KATHMANDU, Nepal – A Nepali mountain climbing team said on Saturday that it had reached the summit of K2, the second highest mountain in the world, an achievement before it was completed during winter.
“impossible is possible!” Team Leader Nirmal Purja Wrote on facebook. “History Created for Mankind. History made for Nepal “
Seven Summit Treks, a campaign company organizing the effort, said 10 climbers were supposed to reach the peak On Saturday afternoon, it conquered “Savage Mountain” During the most dangerous climbing season.
Mountaineers say the K2 is one of the most difficult mountains to climb in the most forgiving spring weather.
Aung Teeshering Sherpa, former president of Nepal Mountaineering Association, said, “Mount 2 stands in winter is a historic and remarkable work.” “Nepali climbers prove their mountaineering skills. This is a proud moment. “
The K2 is at an altitude of 28,251 feet after Mount Everest. Part of the Karakoram Range in northern Pakistan, near China, the K2 was considered the last of the 14 highest mountains in the world to be climbed in winter.
This time it was tested by a team led by 37-year-old Mr. Purja. Set the first record. In 2019, Sri Purja reached each of the 14 highest mountains in the world in six months, a milestone for climbers.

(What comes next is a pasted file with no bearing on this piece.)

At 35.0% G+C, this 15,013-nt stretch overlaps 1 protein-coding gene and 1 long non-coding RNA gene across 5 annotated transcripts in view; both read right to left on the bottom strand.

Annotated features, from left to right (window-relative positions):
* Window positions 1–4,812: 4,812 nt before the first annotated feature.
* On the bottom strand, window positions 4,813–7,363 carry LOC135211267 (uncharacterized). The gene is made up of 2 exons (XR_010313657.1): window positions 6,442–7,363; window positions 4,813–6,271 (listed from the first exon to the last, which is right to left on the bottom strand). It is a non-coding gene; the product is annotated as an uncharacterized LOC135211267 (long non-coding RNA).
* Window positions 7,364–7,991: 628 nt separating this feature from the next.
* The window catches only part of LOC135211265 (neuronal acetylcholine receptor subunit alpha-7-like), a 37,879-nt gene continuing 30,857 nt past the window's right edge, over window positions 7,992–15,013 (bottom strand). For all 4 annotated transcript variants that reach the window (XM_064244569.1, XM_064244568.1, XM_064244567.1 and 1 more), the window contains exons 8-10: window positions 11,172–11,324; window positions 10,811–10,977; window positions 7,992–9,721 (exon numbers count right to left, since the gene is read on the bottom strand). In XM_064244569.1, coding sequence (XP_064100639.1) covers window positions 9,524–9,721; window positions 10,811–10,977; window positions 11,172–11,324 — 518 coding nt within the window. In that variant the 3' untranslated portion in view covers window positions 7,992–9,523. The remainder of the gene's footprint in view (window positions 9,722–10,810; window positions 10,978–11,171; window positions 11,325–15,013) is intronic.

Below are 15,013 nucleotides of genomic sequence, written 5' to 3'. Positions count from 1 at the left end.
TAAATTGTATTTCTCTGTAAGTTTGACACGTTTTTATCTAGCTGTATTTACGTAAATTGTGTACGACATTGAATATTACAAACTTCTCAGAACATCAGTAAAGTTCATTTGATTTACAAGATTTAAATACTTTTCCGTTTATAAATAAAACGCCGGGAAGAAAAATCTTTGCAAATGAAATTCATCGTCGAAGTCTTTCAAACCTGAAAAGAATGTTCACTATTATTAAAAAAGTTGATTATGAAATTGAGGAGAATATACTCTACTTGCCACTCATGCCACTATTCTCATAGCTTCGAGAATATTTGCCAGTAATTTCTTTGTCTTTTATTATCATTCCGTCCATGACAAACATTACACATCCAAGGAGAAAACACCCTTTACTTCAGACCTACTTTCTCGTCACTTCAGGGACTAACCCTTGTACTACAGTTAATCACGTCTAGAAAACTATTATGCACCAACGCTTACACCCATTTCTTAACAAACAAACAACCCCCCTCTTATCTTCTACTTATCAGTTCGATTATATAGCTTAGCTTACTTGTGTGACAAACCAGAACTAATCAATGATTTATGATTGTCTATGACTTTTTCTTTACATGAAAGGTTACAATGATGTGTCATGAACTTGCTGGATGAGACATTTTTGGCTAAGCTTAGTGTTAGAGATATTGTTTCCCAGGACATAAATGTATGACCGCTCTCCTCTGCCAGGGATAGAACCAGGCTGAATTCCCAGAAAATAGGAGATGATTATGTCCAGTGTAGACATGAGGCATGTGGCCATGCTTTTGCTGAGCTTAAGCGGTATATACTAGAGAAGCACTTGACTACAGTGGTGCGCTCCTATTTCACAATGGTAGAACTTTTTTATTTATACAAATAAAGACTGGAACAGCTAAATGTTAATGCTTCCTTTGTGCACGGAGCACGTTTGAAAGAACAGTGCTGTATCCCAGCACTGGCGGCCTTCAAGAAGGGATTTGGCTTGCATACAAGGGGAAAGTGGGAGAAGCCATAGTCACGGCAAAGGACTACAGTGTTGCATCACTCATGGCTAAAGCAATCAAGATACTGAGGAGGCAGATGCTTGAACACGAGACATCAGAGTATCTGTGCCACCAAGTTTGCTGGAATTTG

Seven Summit Treks described Saturday’s climb as an accomplishment and a testament to teamwork, but it also noted the risks of waiting for the Mountaineers.
“It’s K2 and it’s winter, many uncertain things can still happen, we’ll never know,” the company wrote. “Hope everyone lands safely at base camp.”
The climbers, part of a larger team, maintain a temperature of minus-58 degrees during a trip that began in mid-December. He carried out the effort even amid the coronovirus epidemic: only those who tested negative for Kovid-19 were allowed to land in Pakistan and climb the mountain.
The climbers at K2 Base Camp were thrilled with the climb, accepting the risk. In an interview at the base camp, Lakpa Dendi Sherpa said, “It is a great excitement.” “We are praying for his safe descent.”
Mingma Sherpa, chair of Seven Summit Treks, said in an interview that other climbers were waiting for the scale of the mountain after the first team set their ropes on the summit. “But it is not certain whether the weather allows them to climb.”